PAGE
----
n South African Medical Journal - Internship and community service require revision

Volume 102, Issue 8
  • ISSN : 0256-9574
  • E-ISSN: 2078-5135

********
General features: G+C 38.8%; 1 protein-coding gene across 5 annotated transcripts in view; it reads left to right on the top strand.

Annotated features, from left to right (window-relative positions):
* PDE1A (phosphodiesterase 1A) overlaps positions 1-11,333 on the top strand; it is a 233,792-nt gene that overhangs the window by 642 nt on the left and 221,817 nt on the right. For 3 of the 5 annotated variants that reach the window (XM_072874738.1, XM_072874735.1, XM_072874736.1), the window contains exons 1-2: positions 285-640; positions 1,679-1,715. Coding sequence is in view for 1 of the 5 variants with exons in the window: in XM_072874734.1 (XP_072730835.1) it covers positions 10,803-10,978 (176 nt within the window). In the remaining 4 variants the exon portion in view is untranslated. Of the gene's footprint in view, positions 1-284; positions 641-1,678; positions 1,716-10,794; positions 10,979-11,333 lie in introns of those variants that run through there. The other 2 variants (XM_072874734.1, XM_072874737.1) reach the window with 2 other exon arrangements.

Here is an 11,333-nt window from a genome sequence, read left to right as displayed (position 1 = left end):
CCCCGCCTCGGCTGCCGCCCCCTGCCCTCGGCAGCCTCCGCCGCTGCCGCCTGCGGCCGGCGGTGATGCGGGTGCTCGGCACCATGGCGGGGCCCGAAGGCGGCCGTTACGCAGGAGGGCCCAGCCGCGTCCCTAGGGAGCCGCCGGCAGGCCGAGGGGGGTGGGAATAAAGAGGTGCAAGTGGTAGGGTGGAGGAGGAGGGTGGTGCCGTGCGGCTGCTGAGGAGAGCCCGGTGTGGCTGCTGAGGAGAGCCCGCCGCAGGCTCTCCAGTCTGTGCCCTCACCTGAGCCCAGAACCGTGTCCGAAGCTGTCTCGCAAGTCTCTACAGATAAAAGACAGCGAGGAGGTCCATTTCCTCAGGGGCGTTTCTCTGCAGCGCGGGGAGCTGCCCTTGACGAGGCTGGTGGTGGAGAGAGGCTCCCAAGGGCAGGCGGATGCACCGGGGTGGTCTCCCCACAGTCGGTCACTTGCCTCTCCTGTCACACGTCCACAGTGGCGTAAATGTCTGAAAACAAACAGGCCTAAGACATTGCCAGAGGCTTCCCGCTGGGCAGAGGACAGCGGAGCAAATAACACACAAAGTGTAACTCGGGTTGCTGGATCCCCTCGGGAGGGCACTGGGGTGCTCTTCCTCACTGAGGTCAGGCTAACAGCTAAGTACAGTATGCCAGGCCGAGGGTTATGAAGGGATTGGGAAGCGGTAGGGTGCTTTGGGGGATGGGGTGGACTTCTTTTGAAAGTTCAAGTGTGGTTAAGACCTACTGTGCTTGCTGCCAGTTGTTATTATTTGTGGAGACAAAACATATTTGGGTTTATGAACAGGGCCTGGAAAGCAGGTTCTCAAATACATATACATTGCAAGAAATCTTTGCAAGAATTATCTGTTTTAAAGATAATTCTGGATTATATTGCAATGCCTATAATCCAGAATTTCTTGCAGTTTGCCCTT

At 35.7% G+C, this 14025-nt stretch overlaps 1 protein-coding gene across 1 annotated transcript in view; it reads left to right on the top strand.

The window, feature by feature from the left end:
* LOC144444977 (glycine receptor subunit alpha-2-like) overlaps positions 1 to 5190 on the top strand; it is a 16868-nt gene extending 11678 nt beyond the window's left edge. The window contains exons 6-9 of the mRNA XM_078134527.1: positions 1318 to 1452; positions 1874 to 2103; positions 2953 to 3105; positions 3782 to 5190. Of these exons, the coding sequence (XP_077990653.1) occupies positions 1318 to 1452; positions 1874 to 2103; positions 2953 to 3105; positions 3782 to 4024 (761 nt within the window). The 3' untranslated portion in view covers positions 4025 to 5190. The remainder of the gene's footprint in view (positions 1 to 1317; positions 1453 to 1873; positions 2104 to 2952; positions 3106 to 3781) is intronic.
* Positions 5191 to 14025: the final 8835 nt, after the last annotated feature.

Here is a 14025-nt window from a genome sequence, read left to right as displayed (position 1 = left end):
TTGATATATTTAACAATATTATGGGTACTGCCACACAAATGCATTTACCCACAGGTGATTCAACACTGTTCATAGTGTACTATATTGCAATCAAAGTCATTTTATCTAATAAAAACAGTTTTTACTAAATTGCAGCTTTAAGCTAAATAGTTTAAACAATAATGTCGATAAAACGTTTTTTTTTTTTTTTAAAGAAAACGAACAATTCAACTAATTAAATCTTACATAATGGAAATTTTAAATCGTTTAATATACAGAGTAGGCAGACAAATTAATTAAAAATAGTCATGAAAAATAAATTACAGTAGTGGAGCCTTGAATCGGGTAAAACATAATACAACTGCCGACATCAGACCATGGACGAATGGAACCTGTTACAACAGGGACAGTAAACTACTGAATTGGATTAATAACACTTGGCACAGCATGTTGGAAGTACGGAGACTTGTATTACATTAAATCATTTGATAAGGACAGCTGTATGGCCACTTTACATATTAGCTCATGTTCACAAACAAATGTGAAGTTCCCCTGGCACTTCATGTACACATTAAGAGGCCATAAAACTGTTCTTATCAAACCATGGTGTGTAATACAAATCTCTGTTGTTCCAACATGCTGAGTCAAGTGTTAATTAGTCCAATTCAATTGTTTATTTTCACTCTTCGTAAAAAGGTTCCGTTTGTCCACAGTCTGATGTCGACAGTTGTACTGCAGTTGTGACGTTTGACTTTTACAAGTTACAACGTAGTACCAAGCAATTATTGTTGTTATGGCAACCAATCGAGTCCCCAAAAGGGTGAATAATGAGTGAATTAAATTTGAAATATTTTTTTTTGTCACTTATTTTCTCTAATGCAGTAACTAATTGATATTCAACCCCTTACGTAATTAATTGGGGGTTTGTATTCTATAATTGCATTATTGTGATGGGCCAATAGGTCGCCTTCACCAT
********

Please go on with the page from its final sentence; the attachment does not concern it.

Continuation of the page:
Apprenticeship has long been established in the medical profession. This was graphically brought home to me when reviewing Mike du Preez's expanded document on the early years of Dr James Barry (personal communication). Dr Barry (1789 - 1865) was an army doctor who was posted to the Cape of Good Hope, among other appointments elsewhere in the world. The drama of 56 years of hidden identity was revealed when Dr Barry died and was found to be a woman. After graduating from the Edinburgh medical school with an MD, Barry enlisted as Surgeon's Pupil at the United Hospitals of Guy's and St Thomas's. At that time it was possible for non-graduates to apprentice themselves to a surgeon for a period of 7 years in order to qualify to practise, but physicians required a medical qualification. This was why such surgeons were called 'Mr' and not 'Dr'. Today surgeons often still use the title Mr as a mild form of inverted snobbery.

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